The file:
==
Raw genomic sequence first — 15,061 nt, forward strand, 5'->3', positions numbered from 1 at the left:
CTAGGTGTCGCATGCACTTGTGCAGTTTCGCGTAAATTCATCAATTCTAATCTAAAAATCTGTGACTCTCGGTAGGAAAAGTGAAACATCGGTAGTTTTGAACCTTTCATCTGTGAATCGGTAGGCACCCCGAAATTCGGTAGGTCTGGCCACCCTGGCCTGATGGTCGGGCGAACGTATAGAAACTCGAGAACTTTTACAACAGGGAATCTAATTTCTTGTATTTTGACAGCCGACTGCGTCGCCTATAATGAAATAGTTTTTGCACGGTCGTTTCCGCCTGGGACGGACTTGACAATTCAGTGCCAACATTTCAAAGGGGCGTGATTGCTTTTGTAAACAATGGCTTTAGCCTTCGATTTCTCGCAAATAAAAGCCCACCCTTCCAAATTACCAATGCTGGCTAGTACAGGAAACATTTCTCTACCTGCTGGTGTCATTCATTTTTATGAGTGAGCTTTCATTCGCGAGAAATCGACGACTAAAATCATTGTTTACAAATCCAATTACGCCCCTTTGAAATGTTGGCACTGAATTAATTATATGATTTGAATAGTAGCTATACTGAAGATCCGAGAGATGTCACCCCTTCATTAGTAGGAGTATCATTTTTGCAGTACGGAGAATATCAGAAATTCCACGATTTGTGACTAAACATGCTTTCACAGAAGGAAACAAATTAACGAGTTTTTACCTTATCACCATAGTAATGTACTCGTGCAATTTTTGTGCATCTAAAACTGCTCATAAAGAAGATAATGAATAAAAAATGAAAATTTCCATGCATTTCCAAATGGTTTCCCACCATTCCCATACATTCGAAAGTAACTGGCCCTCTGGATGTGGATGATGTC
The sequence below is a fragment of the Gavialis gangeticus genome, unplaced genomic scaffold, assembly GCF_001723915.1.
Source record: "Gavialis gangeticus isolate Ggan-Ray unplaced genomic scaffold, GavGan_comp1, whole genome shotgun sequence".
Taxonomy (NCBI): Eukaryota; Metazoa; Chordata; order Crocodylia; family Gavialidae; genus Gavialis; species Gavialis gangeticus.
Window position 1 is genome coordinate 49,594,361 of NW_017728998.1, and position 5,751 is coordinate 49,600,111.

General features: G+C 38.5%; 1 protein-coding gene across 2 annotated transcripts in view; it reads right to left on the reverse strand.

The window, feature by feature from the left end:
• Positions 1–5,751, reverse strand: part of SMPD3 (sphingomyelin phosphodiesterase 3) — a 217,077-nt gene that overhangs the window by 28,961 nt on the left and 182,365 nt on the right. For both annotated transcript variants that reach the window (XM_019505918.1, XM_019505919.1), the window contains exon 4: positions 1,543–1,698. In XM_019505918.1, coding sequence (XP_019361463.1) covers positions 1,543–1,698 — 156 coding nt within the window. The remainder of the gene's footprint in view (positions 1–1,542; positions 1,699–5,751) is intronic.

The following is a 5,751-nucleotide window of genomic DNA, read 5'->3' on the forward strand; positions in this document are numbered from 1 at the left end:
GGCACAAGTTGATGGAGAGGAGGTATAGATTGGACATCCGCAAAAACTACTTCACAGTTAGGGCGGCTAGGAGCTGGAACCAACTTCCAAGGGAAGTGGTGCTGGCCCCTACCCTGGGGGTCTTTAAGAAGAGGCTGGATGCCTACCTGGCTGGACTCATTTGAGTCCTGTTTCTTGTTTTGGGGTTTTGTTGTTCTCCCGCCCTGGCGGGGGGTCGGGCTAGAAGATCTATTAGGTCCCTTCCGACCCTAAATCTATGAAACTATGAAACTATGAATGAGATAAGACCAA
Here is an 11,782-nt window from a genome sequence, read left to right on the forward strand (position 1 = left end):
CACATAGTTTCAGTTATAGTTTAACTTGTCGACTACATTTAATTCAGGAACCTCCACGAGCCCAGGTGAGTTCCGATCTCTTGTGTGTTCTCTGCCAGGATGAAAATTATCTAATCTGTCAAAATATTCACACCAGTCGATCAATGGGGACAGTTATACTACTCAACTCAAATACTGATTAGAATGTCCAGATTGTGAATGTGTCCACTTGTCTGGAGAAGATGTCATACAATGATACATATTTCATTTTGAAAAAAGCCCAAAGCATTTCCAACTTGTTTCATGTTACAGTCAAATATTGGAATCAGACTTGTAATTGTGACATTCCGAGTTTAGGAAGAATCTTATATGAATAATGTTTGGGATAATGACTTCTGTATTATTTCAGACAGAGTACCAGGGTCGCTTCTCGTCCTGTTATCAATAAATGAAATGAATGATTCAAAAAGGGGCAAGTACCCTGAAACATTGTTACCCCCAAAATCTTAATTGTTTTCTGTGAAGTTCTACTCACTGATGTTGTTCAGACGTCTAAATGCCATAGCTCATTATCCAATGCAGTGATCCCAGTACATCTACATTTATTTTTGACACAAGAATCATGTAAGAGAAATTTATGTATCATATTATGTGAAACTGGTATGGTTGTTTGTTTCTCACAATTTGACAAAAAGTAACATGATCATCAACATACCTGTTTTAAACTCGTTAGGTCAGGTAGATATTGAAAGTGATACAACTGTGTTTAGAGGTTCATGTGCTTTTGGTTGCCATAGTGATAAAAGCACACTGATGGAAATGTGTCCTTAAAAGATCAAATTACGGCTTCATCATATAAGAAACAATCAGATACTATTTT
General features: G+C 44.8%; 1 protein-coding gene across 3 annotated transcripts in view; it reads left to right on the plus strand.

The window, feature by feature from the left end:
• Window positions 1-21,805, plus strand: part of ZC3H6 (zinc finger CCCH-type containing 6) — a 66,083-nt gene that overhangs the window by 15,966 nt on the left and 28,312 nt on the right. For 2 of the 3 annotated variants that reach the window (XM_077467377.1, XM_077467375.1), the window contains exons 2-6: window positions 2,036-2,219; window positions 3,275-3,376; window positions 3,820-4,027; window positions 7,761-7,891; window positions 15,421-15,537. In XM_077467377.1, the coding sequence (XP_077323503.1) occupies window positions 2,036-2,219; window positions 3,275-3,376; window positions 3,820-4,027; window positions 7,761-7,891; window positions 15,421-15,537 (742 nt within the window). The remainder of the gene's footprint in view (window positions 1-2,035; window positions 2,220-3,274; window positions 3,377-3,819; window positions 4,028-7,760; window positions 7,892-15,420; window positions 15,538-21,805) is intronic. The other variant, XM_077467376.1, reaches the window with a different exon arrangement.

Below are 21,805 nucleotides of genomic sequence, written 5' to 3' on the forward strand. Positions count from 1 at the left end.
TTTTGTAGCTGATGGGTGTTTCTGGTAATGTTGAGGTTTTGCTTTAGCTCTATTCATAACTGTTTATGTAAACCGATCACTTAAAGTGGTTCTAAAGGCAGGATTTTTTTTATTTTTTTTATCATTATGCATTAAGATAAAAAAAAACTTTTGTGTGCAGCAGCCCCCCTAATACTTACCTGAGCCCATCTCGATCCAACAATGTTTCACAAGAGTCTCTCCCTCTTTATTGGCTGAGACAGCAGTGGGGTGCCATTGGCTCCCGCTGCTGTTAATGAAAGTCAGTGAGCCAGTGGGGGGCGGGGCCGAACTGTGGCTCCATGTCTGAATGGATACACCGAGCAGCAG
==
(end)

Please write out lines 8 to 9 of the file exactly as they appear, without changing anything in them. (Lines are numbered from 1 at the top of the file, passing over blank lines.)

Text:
The window, feature by feature from the left end:
• Positions 1–5,751, reverse strand: part of SMPD3 (sphingomyelin phosphodiesterase 3) — a 217,077-nt gene that overhangs the window by 28,961 nt on the left and 182,365 nt on the right. For both annotated transcript variants that reach the window (XM_019505918.1, XM_019505919.1), the window contains exon 4: positions 1,543–1,698. In XM_019505918.1, coding sequence (XP_019361463.1) covers positions 1,543–1,698 — 156 coding nt within the window. The remainder of the gene's footprint in view (positions 1–1,542; positions 1,699–5,751) is intronic.